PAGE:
WASHINGTON — In an ever-more militarized and tense space environment, risks to commercial firms of becoming collateral damage, or being deliberately targeted, in a conflict are ballooning — raising corporate stakes in national and international efforts to build norms for military space activities, a new Aerospace Corporation study finds.
“There are a lot of potential situations in which commercial actors are gonna get entangled with security challenges in crisis or conflict,” Robin Dickey, author of the study at Aerospace’s Center for Space Policy and Strategy, told Breaking Defense. “There are numerous potential norms that could help to mitigate that challenge.”
Therefore, she explained, the goal of the study is to raise awareness among both commercial space players and government officials of the fact that industry has interests at stake and a potential role to play in developing security-related space norms.
The study, “Commercial Normentum: Space Security Challenges, Commercial Actors, and Norms of Behavior” released today, thus sets out a number of potential norms that would serve both commercial and military interests, and evaluates how commercial actors could contribute to their development and implementation.
As the study notes, until very recently commercial space players have been shying away from getting involved in debates about space security — although there has been more corporate involvement in US efforts at the Committee on the Peaceful Uses of Outer Space to develop and implement best practice guidelines.
One critical issue for the commercial space industry identified by the paper is the potential for their satellites and ground stations to be deliberately targeted. As the war in Ukraine has highlighted, commercial space companies are becoming ever more entangled in both war-making and supporting national security interests in peacetime.
Ukraine’s use of commercial space capabilities to help defend against Russia’s invasion intensified a long-running legal debate, including at the United Nations, about whether and when commercial firms can be considered combatants under the laws of armed conflict.
That debate is particularly tricky because unlike most Western countries, China does not differentiate between commercial, civil and military entities or activities. Russia’s position is slightly less clear. But the former head of the Russian space agency, Dimtry Rogozin more than once publicly called SpaceX, whose Starlink satellites are being used by Kiev, an “arm” of the Pentagon — with founder Elon Musk tweeting in May that the satellites had been weathering Russian jamming.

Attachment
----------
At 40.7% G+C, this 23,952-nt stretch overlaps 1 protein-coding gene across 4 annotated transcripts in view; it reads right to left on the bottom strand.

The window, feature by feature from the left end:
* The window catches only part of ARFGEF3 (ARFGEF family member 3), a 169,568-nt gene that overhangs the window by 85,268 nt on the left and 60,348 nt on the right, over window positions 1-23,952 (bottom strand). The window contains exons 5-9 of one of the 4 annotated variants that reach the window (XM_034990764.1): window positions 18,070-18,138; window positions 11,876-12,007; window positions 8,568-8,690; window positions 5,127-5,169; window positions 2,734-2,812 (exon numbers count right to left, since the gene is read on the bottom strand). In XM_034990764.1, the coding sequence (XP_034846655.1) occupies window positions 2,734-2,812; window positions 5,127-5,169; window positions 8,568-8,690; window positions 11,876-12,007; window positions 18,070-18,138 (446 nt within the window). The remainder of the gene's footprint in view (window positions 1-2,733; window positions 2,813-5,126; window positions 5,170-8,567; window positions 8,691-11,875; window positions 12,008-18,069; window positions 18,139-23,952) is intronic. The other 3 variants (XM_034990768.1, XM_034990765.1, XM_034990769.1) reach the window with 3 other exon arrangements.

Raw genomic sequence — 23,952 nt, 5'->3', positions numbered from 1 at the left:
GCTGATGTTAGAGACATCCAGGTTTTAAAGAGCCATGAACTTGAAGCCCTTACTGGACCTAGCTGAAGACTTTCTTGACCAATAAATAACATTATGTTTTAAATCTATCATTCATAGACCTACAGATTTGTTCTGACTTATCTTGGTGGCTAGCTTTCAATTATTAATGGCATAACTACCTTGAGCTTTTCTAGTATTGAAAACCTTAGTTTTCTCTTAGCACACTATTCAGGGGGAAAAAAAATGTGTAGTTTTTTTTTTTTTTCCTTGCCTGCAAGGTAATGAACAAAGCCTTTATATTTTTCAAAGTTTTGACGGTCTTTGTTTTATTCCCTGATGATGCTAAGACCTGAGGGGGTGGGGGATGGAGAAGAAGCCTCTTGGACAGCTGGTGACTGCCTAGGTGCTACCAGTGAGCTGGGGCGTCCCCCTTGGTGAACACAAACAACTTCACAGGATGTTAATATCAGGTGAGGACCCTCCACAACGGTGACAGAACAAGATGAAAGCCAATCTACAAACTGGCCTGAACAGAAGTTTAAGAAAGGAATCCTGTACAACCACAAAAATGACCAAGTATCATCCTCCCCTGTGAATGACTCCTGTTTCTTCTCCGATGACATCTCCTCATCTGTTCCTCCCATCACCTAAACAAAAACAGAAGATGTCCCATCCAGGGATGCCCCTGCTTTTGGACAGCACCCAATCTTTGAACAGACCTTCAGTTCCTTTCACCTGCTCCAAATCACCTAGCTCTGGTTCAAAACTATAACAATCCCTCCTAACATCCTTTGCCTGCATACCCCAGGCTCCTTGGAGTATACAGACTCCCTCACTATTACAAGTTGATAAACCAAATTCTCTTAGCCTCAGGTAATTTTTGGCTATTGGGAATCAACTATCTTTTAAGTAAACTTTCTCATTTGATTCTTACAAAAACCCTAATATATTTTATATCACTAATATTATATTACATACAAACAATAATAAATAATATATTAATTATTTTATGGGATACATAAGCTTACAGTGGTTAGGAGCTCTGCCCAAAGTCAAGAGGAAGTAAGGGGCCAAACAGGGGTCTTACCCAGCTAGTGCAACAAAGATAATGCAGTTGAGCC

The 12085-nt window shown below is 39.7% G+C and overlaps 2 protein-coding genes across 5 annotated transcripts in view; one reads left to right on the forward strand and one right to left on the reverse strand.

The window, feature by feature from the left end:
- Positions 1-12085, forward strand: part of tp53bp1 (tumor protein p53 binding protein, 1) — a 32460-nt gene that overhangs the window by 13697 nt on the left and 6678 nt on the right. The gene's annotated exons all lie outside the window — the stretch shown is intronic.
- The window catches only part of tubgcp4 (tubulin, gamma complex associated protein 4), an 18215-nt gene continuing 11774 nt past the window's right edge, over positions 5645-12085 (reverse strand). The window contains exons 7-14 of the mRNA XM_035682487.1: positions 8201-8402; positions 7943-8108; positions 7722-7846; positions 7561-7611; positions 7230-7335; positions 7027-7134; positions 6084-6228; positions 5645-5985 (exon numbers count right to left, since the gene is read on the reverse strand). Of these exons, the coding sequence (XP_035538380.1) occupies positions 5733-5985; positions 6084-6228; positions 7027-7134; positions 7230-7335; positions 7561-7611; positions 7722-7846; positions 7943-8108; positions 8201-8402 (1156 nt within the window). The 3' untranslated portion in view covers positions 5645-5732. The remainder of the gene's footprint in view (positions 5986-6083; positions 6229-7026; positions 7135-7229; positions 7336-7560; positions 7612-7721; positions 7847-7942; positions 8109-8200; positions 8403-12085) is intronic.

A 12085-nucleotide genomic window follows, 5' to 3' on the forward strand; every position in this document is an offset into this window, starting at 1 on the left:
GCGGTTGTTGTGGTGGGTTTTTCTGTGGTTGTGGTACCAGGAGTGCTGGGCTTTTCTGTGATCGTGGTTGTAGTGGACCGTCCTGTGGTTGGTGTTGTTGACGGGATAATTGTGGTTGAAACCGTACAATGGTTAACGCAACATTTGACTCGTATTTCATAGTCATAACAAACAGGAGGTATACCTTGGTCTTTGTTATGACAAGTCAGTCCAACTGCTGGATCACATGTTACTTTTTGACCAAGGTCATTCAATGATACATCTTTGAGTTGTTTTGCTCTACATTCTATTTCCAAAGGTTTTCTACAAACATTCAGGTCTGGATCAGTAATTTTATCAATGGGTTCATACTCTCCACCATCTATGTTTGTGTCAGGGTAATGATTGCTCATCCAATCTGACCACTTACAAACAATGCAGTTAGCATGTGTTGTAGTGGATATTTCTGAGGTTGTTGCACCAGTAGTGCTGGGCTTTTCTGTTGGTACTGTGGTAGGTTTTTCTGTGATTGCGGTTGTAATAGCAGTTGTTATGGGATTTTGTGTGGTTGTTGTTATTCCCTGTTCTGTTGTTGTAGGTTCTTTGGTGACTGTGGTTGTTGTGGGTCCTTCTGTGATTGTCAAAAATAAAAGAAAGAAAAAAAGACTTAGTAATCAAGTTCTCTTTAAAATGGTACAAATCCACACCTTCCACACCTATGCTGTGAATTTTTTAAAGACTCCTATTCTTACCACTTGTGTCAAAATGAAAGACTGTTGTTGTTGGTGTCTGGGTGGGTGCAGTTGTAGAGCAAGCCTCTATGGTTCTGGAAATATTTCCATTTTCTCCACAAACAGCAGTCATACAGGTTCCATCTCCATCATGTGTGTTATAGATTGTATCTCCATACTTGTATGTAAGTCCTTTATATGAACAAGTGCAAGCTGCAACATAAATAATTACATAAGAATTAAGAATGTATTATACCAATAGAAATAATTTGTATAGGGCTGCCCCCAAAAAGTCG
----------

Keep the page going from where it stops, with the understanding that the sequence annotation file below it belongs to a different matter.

“Although commercial actors are less protected by international law and more likely to be targeted if they are directly supporting military missions and objectives, commercial systems have become targets even when they do not support military missions at all. In space as on Earth, there is no guarantee that all combatants will distinguish between commercial actors directly involved or not in a conflict,” the Aerospace study explains.
There are, however, potential voluntary norms (or national regulations) that could help diminish commercial risks in the meantime, the study finds. These include setting standards for industry for protection against cyber attacks and electro-magnetic interference, although such standards could impose costs on companies that some might be reluctant to pay. Another concept could be to designate some satellite services as “essential” to civilians and thus “off-limits” for military attack under the Geneva Conventions — similar to how hospitals or schools are supposed to be treated during conflict.
A voluntary ban on the use of debris-creating anti-satellite (ASAT) missiles, as being championed by the Biden administration at the ongoing UN Open Ended Working Group on Reducing Space Threats, is another norm that would benefit industry by helping protect commercial satellites from becoming collateral damage in a conflict, the Aerospace study notes. Indeed, a few companies, including Planet and Astroscale, have publicly supported the idea of an ASAT ban.
Dickey stressed that there are a “range of possibilities” companies could consider for getting more involved in norm setting in order to protect their corporate interests. These include working directly with national government to help form opinions about norms, participating directly in international fora discussing norms “more collectively,” or building up norms from the ground up by working in industry consortia or associations to set self-imposed rules.
“Or even just advocating publicly for norms that maybe they didn’t have a hand in developing, but that they’re observing and recognizing is something that’s worthy,” she added.